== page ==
Kenya to justify bloated Geneva travel

June 17, 2009 12:00 am

, NAIROBI, Kenya, Jun 17 – The government will on Thursday seek to justify sending five Cabinet Ministers to Geneva to articulate the coalition government’s position on Phillip Alston’s report on extra judicial killings and the cost of the trip to the taxpayer.

Deputy Speaker Farah Maalim directed the Foreign Affairs Ministry to furnish the House with an answer to Mutito MP Kiema Kilonzo’s query to the government, to explain why such a delegation was necessary and its exact composition.

Mr Kilonzo also wants to know if the government will recover expenses incurred by the Ministers of Lands and the East African Community, whose presence on the trip he argues was unnecessary.

The question had been directed at the Ministry of Justice and National Cohesion, but assistant minister William Cheptumo referred it to the Ministry of Foreign Affairs saying it bordered on international relations.

Mr Kilonzo complained that both ministries appeared unwilling to address the matter.

“This is yet another demonstration of a Coalition government that’s pulling apart and does not know what it is doing. When it is unable to resolve problems here it goes all the way to Geneva to wash its dirty linen in international public,” he said.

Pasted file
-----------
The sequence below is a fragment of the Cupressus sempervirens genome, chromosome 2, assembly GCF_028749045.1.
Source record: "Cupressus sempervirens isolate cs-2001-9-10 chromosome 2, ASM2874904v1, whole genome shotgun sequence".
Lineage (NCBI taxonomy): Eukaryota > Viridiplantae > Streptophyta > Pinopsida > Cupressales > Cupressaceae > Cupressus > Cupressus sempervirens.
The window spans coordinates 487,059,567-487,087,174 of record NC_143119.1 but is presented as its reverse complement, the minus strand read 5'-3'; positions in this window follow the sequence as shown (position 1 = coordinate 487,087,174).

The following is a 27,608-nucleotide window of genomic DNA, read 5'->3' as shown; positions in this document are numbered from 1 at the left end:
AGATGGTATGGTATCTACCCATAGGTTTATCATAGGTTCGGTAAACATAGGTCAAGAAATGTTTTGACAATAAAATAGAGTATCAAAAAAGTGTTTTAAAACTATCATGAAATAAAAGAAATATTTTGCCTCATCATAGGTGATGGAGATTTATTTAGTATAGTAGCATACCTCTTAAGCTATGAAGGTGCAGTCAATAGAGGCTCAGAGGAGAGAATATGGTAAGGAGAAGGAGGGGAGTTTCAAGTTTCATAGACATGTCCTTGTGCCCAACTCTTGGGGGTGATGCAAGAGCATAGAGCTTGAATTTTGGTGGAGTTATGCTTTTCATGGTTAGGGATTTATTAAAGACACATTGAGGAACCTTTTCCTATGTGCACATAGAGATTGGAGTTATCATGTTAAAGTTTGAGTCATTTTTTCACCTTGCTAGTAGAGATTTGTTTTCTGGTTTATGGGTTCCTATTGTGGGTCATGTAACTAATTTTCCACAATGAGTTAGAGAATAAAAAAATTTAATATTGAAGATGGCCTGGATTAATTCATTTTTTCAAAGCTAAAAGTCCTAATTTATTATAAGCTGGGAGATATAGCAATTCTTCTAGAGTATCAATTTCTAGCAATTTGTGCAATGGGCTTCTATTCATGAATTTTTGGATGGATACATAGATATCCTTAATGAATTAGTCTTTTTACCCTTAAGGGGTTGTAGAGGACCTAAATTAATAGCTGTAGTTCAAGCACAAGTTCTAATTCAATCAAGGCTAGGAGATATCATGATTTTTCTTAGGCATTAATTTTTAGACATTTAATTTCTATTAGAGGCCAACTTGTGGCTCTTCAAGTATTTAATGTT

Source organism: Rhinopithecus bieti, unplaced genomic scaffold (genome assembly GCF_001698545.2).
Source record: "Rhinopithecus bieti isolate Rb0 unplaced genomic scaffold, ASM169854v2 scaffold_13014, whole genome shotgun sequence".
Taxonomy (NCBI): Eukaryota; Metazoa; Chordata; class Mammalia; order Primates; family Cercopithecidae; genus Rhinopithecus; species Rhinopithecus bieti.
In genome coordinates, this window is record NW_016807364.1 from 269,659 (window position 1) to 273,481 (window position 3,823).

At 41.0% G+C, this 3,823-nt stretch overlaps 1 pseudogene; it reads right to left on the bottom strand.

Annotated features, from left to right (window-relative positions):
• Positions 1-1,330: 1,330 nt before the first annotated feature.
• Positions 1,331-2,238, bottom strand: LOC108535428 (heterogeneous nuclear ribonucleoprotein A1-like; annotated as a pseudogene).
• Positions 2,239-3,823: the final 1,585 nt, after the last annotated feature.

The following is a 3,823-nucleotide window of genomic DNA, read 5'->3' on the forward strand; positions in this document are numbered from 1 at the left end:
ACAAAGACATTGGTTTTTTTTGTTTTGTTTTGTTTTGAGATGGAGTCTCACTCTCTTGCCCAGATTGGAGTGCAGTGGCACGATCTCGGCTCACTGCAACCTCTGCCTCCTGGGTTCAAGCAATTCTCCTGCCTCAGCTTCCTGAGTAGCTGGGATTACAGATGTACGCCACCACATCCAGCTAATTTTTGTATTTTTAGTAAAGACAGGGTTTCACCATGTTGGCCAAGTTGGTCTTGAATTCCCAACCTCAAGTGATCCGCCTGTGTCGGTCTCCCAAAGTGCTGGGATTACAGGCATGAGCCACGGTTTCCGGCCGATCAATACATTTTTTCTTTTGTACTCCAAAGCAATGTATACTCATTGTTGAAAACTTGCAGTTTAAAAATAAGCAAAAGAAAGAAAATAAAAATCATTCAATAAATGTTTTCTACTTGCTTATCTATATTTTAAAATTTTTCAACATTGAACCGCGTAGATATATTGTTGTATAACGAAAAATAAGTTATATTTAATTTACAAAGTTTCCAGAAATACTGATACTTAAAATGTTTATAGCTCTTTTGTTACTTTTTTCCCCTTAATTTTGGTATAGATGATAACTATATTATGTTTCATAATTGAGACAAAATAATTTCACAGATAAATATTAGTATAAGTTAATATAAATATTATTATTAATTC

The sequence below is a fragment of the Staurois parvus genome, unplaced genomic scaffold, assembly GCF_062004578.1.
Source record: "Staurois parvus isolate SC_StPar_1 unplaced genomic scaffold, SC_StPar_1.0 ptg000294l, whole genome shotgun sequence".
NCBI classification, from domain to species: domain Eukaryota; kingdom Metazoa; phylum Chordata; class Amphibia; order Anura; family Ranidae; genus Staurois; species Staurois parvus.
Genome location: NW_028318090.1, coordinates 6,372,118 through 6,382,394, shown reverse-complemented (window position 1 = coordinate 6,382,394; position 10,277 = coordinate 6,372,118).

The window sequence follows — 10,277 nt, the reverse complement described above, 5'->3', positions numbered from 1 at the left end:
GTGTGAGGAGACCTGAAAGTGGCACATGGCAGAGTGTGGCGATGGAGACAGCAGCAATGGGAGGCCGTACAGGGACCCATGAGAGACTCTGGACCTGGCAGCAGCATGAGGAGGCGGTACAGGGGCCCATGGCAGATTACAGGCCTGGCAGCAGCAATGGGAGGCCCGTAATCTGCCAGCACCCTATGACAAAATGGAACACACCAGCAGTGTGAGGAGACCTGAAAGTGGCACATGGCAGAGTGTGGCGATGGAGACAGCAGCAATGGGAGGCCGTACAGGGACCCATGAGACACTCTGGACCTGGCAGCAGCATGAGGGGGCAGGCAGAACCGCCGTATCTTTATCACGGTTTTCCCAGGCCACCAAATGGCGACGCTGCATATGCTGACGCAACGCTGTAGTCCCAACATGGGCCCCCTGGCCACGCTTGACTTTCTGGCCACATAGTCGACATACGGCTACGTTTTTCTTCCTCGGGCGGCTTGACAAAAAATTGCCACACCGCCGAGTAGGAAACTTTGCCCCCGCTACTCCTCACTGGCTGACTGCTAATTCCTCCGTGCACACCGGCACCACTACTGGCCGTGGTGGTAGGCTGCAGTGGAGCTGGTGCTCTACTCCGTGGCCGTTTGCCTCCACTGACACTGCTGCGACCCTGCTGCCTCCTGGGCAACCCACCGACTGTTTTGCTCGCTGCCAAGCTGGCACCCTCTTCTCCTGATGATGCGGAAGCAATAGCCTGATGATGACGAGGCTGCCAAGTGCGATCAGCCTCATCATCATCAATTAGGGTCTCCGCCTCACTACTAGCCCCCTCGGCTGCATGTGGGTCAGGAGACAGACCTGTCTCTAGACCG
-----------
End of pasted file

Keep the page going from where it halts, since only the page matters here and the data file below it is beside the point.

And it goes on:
Garsen MP Danson Mungatana wondered why the government was trying to avoid answering the question.

“MPs have prepared for this question; Kenyans want to know what happened in Geneva why everyone was paid so much money and what that accounts for.”

It was then that Foreign Affairs Assistant Minister Richard Onyonka said his ministry would deal with the matter on Thursday.

“We had to consult hence the reference back to us and I can assure you that we have gotten information from the Ministry of Finance and we will give you the answer you require come Thursday,” he promised.

Attempts by the Internal Security Assistant Minister Orwa Ojode, Igembe South MP Mithika Linturi and Githunguri MP Peter Baiya to have the issue handled by the office of the Prime Minister were thwarted, when the Deputy Speaker ruled that the PM responds to policy issues that are cross cutting in government.

“I think we are all aware about the sensitivity of the Alston report and in this regard I would like to ask Mr Speaker whether it would be in order for the Minister in this House to indicate which ministry he will be referring the question because it is a cross cutting issue rather than have this question tossed around,” he said.

Once again, the gaping role played by the Leader of Government Business was evident since he would have been able to give directions on the minister who would respond to such a question.


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